BBC chairman Richard Sharp is denying a role in Boris Johnson’s loan ahead of his appointment

BBC leader Richard Sharp has denied giving Boris Johnson a loan of up to £800,000 before the then-Prime Minister backed his appointment to head the channel.

In a bloody cricket from MPs, Mr Sharp insisted he “didn’t arrange the loan”, although he admitted he had shortly before introduced his friend Sam Blyth, who wanted to help the then Prime Minister with his financial woes, to the Cabinet Office to take over the BBC reel.

The former Goldman Sachs banker said he regretted “being embarrassed by the BBC” but appeared unrepentant about telling the Commons Digital, Culture, Media and Sport (DCMS) Committee about his involvement in the matter withheld while he was in the BBC Running for the BBC post.

Mr Sharp, who was dragged before the committee again on Tuesday, admitted he acted as “a sort of matchmaking agency” in arranging a meeting between Mr Blyth and Cabinet Secretary Simon Case.

“As an intermediary, I wasn’t between Mr Blyth and Mr Johnson, but I really wanted to make sure due process was followed by making sure Mr Blyth had contact with the Cabinet Office before he would do anything to help his cousin .” he added.

Mr Sharp said he then addressed with Mr Case “the fact that I had submitted my application to chair the BBC and therefore, to avoid a conflict or the perception of a conflict, I could not have further participation – and we were.” agreed on whatever happened, and I didn’t.”

Mr Sharp admitted he went to Mr Johnson to discuss the BBC presidency before applying, but insisted their relationship was “largely professional”.

He told the then Prime Minister at their meeting that Mr Blyth wanted to meet Mr Case to see if he could help Mr Johnson with his finances, he revealed.

But Mr Sharp said: “I have not and have not given the former Prime Minister any personal financial advice, I know nothing about his (financial) affairs, I never did.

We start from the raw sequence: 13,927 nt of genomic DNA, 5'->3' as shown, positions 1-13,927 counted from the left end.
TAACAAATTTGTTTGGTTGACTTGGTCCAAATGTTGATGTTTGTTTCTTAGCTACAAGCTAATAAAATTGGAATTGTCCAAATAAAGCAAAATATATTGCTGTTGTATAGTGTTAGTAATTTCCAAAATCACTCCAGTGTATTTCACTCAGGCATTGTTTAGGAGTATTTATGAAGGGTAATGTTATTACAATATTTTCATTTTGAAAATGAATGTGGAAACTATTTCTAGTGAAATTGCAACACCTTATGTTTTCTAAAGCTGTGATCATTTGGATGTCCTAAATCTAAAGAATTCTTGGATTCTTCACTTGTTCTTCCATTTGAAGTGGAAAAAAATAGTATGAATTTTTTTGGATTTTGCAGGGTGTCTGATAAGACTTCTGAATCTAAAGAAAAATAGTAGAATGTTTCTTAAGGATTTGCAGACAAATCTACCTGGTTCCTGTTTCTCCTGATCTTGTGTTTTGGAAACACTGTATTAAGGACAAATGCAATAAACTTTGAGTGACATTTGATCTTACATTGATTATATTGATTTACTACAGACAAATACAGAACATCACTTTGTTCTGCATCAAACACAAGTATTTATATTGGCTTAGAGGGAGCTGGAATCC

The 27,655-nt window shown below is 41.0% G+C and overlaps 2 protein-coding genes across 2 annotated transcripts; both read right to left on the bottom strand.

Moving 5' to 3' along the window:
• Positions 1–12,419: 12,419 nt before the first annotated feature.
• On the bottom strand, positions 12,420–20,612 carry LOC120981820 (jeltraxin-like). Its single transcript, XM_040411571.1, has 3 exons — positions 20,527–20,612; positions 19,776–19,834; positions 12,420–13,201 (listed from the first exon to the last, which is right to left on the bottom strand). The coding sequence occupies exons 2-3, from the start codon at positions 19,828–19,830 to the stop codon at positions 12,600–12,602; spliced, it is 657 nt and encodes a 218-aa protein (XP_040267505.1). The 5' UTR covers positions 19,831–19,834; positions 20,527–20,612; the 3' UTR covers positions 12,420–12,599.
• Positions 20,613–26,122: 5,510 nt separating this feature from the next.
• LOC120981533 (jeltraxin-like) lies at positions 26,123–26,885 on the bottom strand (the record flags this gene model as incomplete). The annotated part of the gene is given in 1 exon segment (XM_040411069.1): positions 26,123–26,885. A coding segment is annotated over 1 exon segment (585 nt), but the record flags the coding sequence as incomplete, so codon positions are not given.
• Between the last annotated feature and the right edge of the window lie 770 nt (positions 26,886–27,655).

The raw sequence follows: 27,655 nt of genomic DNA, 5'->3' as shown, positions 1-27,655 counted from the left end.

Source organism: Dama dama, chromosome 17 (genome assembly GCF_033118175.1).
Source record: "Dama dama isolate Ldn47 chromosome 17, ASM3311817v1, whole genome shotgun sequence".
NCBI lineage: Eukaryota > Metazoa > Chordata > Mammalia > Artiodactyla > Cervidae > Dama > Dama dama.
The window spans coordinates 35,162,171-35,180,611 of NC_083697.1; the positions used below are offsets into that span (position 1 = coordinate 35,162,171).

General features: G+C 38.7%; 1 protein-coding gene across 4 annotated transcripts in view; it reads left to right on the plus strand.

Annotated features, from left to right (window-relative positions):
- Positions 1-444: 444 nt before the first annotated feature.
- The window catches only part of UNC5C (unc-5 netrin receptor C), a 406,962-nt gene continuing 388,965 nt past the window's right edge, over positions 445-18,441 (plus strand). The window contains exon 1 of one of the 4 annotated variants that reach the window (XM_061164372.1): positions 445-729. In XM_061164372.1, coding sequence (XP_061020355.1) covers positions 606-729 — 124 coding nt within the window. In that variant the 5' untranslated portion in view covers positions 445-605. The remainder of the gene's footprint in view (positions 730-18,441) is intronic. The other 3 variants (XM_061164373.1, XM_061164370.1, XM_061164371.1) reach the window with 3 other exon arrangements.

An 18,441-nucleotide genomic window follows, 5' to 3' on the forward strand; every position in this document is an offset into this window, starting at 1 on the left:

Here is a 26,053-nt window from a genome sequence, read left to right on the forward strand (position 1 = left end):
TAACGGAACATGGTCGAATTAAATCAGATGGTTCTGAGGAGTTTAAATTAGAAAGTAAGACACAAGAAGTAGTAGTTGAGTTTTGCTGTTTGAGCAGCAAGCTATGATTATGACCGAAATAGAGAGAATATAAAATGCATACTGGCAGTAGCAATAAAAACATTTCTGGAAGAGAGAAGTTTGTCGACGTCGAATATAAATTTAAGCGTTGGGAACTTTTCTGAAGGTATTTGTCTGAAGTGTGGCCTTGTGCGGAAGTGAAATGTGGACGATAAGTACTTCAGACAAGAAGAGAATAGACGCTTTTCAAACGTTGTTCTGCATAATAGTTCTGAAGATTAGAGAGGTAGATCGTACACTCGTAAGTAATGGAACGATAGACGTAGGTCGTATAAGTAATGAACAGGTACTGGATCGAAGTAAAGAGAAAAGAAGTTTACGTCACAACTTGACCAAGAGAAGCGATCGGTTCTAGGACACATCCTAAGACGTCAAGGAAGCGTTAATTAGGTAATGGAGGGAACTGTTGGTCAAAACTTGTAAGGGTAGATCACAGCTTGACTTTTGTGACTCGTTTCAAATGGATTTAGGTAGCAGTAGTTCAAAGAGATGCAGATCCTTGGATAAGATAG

Boris Johnson

Boris Johnson (Andrew Boyers/PA)

“I didn’t broker a loan…

“I have nothing to do with it at all, I’m not involved in anything that happened or didn’t happen then.

“I don’t know any bank, I don’t know the actual loan.”

The BBC leader has been accused by MP Kevin Brennan of a “monumental error of judgement” for failing to brief the DCMS committee on the agreement at its pre-appointment hearing in January 2021.

Asked if he regrets not doing so, Mr Sharp said: “Obviously I regret this situation.”

Pressed further, he said he found “consolation” in putting forward his candidacy for the BBC role during his meeting with Mr Case.

He denied wanting to hide his involvement, thinking it would never come to light.

The BBC chairman said: “It is obvious that the BBC is embarrassed by this and I regret that.”

He said while he wished “we weren’t where we are now”, “I acted in good faith to ensure the rules were followed and in that sense I have no regrets”.

He declined to say whether he would resign if an investigation by the Public Appointments Inspectorate found him for withholding information.

He told MPs he had to “see what the inquiry turns up” and insisted he was “subjected to a very rigorous interview process” and hired “on merit”.

Mr Sharp also accused the press of “mischaracterizing” and disseminating “material inaccuracies” about his involvement, including BBC journalists who are “guilty” of repeating “inaccuracies” from other media outlets.

Rishi Sunak said Mr Sharp’s appointment appears to have been carried out “rigorously and transparently”.

The Prime Minister said: “This is obviously about an appointment by a previous Prime Minister before I took that job, so it’s difficult for me to comment on the details.

“What I do know is that his appointment process was rigorous and transparent; it was approved by a panel of experts and even a cross-party special committee in Parliament.

“But it is true that people have confidence in the process and that is why the Independent Commissioner for Public Appointments is reviewing the process to make sure everything has been done correctly.”

But Damian Green, acting chair of the DCMS committee, said the process for scrutinizing the BBC chair was “rather unsatisfactory” and MPs “didn’t know all the facts”.

He told LBC’s Tonight With Andrew Marr programme: “There was a material relationship between him and the Prime Minister that we should have known about.”

Public Appointments Commissioner William Shawcross was set to investigate how Mr Sharp got the job, but last week sat back and said the couple had met “on previous occasions”.

Attorney Adam Heppinstall KC has now been assigned to lead the investigation.

The Liberal Democrats said Mr Sharp’s evidence “completely undermines” Mr Johnson’s earlier claims.

Lib Dem Chief Whip Wendy Chamberlain said: “Johnson is once again true to form of being a top liar.

“We have seen cover-up after cover-up with this Conservative government and the public deserves full transparency.

“It is clear that Boris Johnson’s tenure will increasingly be remembered as a series of shabby scandals that have dragged Britain down the abyss.”


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